Use of Potato Nitrogen Concentrate in the Production of α-Amylase by Aspergillus oryzae

Marie-Astrid Dolnik1*, Eric Thaller1, Ferdinand Karner1, Werner A. Hampel1, Ulrich Stifter2, Eduard Taufratzhofer2, Marnik-Michel Wastyn2 and Bernhard F. Adamitsch1

1Institute of Chemical Engineering, Section of Industrial Microbiology and Bioengineering, Vienna University of Technology, Getreidemarkt 9/166, A-1060 Vienna, Austria
2Zuckerforschung Tulln GmbH, Reitherstraße 21-23, A-3430 Tulln, AustriaZagreb, Croatia

Article history:

Received March 30, 2006
Accepted May 23, 2006

Key words:

α-amylase, Aspergillus oryzae, potato nitrogen concentrate (PNC)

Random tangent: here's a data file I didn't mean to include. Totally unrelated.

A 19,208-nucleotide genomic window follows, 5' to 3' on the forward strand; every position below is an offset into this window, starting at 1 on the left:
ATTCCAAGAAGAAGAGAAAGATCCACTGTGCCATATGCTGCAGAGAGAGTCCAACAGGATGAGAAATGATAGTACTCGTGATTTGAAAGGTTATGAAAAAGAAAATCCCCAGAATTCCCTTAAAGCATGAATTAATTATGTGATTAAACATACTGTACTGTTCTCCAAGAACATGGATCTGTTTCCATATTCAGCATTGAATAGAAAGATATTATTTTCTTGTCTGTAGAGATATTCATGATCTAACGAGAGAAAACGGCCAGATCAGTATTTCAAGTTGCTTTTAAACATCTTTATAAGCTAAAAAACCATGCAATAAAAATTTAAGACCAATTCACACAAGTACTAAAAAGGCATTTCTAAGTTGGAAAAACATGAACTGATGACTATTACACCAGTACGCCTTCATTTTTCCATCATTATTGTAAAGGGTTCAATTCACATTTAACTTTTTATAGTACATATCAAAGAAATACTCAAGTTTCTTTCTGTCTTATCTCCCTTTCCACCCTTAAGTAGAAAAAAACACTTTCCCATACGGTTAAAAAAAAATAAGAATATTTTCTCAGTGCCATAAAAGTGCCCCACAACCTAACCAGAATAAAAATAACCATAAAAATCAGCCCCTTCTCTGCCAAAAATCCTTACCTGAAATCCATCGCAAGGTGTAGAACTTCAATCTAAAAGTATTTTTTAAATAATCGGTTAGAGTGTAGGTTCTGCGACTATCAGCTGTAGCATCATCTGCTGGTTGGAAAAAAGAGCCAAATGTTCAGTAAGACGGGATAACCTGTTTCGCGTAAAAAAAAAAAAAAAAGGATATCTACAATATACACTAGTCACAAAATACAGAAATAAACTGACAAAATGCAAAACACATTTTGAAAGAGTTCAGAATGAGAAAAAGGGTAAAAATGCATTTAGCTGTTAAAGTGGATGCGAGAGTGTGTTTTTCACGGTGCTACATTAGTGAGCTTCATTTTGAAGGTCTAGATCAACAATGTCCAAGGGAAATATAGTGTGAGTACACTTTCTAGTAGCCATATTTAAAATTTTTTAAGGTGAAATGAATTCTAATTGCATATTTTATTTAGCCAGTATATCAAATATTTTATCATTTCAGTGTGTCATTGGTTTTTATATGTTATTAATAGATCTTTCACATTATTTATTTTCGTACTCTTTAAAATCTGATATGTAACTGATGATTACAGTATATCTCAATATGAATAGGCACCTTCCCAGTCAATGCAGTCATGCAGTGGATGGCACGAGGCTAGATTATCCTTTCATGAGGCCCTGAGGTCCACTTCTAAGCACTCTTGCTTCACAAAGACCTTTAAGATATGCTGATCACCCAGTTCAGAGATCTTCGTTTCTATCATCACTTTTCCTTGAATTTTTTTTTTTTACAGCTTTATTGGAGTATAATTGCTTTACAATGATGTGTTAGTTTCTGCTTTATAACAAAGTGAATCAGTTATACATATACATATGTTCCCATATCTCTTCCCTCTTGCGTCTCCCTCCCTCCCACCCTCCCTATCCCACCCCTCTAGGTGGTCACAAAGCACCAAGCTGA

The influence of various nitrogen sources and media supplements on α-amylase (EC formation by Aspergillus oryzae ATCC 1011 was investigated in shake flask experiments and batch fermentations. Both inorganic and organic nitrogen-containing supplements have been applied, while corn starch and ammonium sulphate were used as the major source of carbon and nitrogen, respectively. Shake flask experiments revealed that potato nitrogen concentrate (PNC) is almost equivalent to corn steep liquor (CSL) in supporting amylase formation. A pretreatment step consisting of clarification of the turbid material did not show any significant effect. The replacement of the inorganic nitrogen source by sodium nitrate led to lower enzyme yields. Other complex supplements may reduce the enzyme level formed, e.g. casein hydrolysate, or increase the amylase titre slightly, e.g. yeast extract or malt extract. Cultivations in instrumented bench top reactors on media supplemented with PNC led to higher cell growth rates and yields of α-amylase in comparison with the medium without any supplement. Replacement of PNC by CSL revealed a slightly increased enzyme level, which is in the range of 9–17 % after 100 h of cultivation. Only minor differences were revealed in the growth kinetics and enzyme formation when PNC was used as the sole nitrogen source, replacing a mixture of soybean meal, yeast extract, malt extract and casein hydrolysate in bioreactor cultivations with lactose as the carbon source. However, metabolic differences as seen from the course of dissolved oxygen tension (DOT), α-amino nitrogen concentration and the amount of acid needed to maintain a constant pH were observed.


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